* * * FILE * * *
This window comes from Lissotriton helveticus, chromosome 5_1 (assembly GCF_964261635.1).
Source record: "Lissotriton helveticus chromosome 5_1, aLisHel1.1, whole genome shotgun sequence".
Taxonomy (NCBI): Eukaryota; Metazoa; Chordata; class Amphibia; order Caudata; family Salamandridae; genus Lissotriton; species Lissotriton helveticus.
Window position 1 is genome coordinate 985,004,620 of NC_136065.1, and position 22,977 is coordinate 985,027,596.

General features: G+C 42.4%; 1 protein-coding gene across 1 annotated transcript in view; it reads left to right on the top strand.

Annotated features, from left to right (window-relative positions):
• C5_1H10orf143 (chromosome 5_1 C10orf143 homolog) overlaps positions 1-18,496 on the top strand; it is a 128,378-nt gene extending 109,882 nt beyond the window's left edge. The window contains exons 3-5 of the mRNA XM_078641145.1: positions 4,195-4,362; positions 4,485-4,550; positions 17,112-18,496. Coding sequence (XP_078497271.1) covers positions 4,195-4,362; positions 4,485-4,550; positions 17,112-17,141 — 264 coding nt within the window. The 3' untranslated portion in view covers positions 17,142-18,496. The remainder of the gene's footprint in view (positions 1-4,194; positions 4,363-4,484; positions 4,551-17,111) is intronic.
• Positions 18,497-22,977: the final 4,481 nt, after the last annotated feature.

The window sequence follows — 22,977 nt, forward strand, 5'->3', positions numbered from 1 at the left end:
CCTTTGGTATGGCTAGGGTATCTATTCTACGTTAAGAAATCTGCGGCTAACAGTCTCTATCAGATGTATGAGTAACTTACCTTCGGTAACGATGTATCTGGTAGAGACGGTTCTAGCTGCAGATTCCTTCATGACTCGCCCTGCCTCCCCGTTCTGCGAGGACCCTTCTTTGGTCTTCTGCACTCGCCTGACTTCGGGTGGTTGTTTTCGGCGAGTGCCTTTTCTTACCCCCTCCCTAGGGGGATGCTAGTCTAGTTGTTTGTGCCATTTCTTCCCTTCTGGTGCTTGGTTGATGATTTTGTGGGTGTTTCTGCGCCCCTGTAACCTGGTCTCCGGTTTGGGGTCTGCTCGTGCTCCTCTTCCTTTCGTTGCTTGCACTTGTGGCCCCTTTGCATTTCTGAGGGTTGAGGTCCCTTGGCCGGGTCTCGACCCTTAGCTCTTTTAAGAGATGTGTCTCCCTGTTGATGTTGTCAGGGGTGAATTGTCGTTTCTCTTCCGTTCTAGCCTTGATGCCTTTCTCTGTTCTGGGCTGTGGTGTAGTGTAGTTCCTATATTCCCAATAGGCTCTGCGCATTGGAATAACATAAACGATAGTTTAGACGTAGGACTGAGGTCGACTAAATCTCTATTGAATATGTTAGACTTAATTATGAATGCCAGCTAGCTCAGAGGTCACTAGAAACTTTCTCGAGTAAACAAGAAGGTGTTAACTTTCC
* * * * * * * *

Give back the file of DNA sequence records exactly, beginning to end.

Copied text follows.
This window comes from Lissotriton helveticus, chromosome 5_1 (assembly GCF_964261635.1).
Source record: "Lissotriton helveticus chromosome 5_1, aLisHel1.1, whole genome shotgun sequence".
Taxonomy (NCBI): Eukaryota; Metazoa; Chordata; class Amphibia; order Caudata; family Salamandridae; genus Lissotriton; species Lissotriton helveticus.
Window position 1 is genome coordinate 985,004,620 of NC_136065.1, and position 22,977 is coordinate 985,027,596.

General features: G+C 42.4%; 1 protein-coding gene across 1 annotated transcript in view; it reads left to right on the top strand.

Annotated features, from left to right (window-relative positions):
• C5_1H10orf143 (chromosome 5_1 C10orf143 homolog) overlaps positions 1-18,496 on the top strand; it is a 128,378-nt gene extending 109,882 nt beyond the window's left edge. The window contains exons 3-5 of the mRNA XM_078641145.1: positions 4,195-4,362; positions 4,485-4,550; positions 17,112-18,496. Coding sequence (XP_078497271.1) covers positions 4,195-4,362; positions 4,485-4,550; positions 17,112-17,141 — 264 coding nt within the window. The 3' untranslated portion in view covers positions 17,142-18,496. The remainder of the gene's footprint in view (positions 1-4,194; positions 4,363-4,484; positions 4,551-17,111) is intronic.
• Positions 18,497-22,977: the final 4,481 nt, after the last annotated feature.

The window sequence follows — 22,977 nt, forward strand, 5'->3', positions numbered from 1 at the left end:
CCTTTGGTATGGCTAGGGTATCTATTCTACGTTAAGAAATCTGCGGCTAACAGTCTCTATCAGATGTATGAGTAACTTACCTTCGGTAACGATGTATCTGGTAGAGACGGTTCTAGCTGCAGATTCCTTCATGACTCGCCCTGCCTCCCCGTTCTGCGAGGACCCTTCTTTGGTCTTCTGCACTCGCCTGACTTCGGGTGGTTGTTTTCGGCGAGTGCCTTTTCTTACCCCCTCCCTAGGGGGATGCTAGTCTAGTTGTTTGTGCCATTTCTTCCCTTCTGGTGCTTGGTTGATGATTTTGTGGGTGTTTCTGCGCCCCTGTAACCTGGTCTCCGGTTTGGGGTCTGCTCGTGCTCCTCTTCCTTTCGTTGCTTGCACTTGTGGCCCCTTTGCATTTCTGAGGGTTGAGGTCCCTTGGCCGGGTCTCGACCCTTAGCTCTTTTAAGAGATGTGTCTCCCTGTTGATGTTGTCAGGGGTGAATTGTCGTTTCTCTTCCGTTCTAGCCTTGATGCCTTTCTCTGTTCTGGGCTGTGGTGTAGTGTAGTTCCTATATTCCCAATAGGCTCTGCGCATTGGAATAACATAAACGATAGTTTAGACGTAGGACTGAGGTCGACTAAATCTCTATTGAATATGTTAGACTTAATTATGAATGCCAGCTAGCTCAGAGGTCACTAGAAACTTTCTCGAGTAAACAAGAAGGTGTTAACTTTCC